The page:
...a companion blog to "Math-Frolic," specifically for interviews, book reviews, weekly-linkfests, and longer posts or commentary than usually found at the Math-Frolic site.

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"Mathematics, rightly viewed, possesses not only truth, but supreme beauty – a beauty cold and austere, like that of sculpture, without appeal to any part of our weaker nature, without the gorgeous trappings of painting or music, yet sublimely pure, and capable of a stern perfection such as only the greatest art can show." ---Bertrand Russell (1907) Rob Gluck

"I have come to believe, though very reluctantly, that it [mathematics] consists of tautologies. I fear that, to a mind of sufficient intellectual power, the whole of mathematics would appear trivial, as trivial as the statement that a four-legged animal is an animal." ---Bertrand Russell (1957)

******************************************************************** Rob Gluck

Monday, June 12, 2017

For Alan Turing Wannabes



Newly showing up in bookstores, “Unsolved” by Craig Bauer will likely appeal to a wide audience — didn’t  ALL of us math-lovers at some time play with cryptograms as a kid… and many carried that interest into adulthood. And even many others, without a direct interest in math, carry a fascination with the mystery, game-playing, and intrigue of ciphers.
This is a 500+ page imposing volume from Princeton University Press.  Though I’m not particularly fascinated by cryptography in general, I found the chapters on some of the most famous/familiar cases (the Voynich Manuscript, the Zodiac killer, the Cicada internet ciphers) quite gripping. There’s hardly any actual math in the volume, but of course solving cryptographic messages is very much an activity of thinking mathematically, so I feel justified to speak of the book in the popular math category, and don’t doubt mathematicians will find it interesting (the author is a mathematician himself).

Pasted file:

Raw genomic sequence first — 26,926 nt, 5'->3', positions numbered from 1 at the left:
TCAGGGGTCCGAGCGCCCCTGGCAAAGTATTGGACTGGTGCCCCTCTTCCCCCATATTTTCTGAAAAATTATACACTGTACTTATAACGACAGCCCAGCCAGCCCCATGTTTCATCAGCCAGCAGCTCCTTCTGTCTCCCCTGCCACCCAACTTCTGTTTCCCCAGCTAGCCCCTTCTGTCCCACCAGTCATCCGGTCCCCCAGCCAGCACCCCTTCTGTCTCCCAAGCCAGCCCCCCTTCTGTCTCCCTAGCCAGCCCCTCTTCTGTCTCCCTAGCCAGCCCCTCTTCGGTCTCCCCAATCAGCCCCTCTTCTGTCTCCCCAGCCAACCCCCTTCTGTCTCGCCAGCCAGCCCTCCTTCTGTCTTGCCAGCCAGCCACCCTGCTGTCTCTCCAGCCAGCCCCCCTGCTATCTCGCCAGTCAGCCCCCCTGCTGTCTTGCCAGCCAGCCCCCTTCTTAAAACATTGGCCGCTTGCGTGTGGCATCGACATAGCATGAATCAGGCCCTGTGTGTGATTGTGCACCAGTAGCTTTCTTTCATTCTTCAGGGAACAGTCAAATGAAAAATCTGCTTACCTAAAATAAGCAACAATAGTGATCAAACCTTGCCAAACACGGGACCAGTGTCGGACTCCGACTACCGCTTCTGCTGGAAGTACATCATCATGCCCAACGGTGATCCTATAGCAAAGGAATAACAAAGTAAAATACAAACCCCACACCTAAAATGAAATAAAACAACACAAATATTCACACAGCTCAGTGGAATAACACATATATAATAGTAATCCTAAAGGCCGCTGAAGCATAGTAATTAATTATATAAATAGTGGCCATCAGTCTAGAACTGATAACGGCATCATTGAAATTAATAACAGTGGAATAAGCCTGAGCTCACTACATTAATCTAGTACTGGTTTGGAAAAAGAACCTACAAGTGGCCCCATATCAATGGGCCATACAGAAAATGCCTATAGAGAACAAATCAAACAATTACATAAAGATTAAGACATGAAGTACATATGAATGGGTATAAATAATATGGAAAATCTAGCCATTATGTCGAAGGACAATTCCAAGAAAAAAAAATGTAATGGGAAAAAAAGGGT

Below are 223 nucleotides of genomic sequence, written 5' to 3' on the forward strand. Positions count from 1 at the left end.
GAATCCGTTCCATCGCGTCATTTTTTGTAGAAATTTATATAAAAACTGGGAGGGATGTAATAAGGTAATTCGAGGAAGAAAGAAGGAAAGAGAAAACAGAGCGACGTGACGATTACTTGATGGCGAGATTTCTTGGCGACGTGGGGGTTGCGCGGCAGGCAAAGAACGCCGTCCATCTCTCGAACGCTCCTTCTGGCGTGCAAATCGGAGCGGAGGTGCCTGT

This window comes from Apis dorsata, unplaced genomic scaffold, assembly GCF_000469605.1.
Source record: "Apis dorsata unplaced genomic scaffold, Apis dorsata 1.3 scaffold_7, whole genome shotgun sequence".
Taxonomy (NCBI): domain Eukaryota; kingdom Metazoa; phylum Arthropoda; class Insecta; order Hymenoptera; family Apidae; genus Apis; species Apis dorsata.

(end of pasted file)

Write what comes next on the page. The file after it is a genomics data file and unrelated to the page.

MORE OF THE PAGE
Included are a few ciphers that have been solved, as examples, but the book very much concentrates on UNsolved ones. So for those who like working on such things there’s loads of work/play here (and the volume has an associated website for even more followup; also toward book’s end the author casually mentions the possibility of an eventual 2nd volume coming out).  Most of these ciphers were new to me, though I suspect for those really plugged into this subject many will be very well known.
I found myself more engrossed in the contents of the volume than I’d expected because unsolved cryptographic messages (and the minds that create them) are so inherently interesting, and come in so many different forms/contexts; and they stretch across centuries right up to modern times and modern technologies. The book ends with a chapter on potential communication with extraterrestrials, and description of RSA cryptology. Worth noting also, that it is possible some of the ciphers included are hoaxes and utter nonsense, but even figuring that out would require great effort/detective work.

It will be interesting to see if a book like this, offering up these mysteries to a new hive-mind of readers, may produce some solutions in the near future to long-unsolved cases. And if you do solve any of them, the NSA may wish to talk with you about job opportunities ;)

 Here are a couple of older YouTube videos of author Bauer speaking on his topic:




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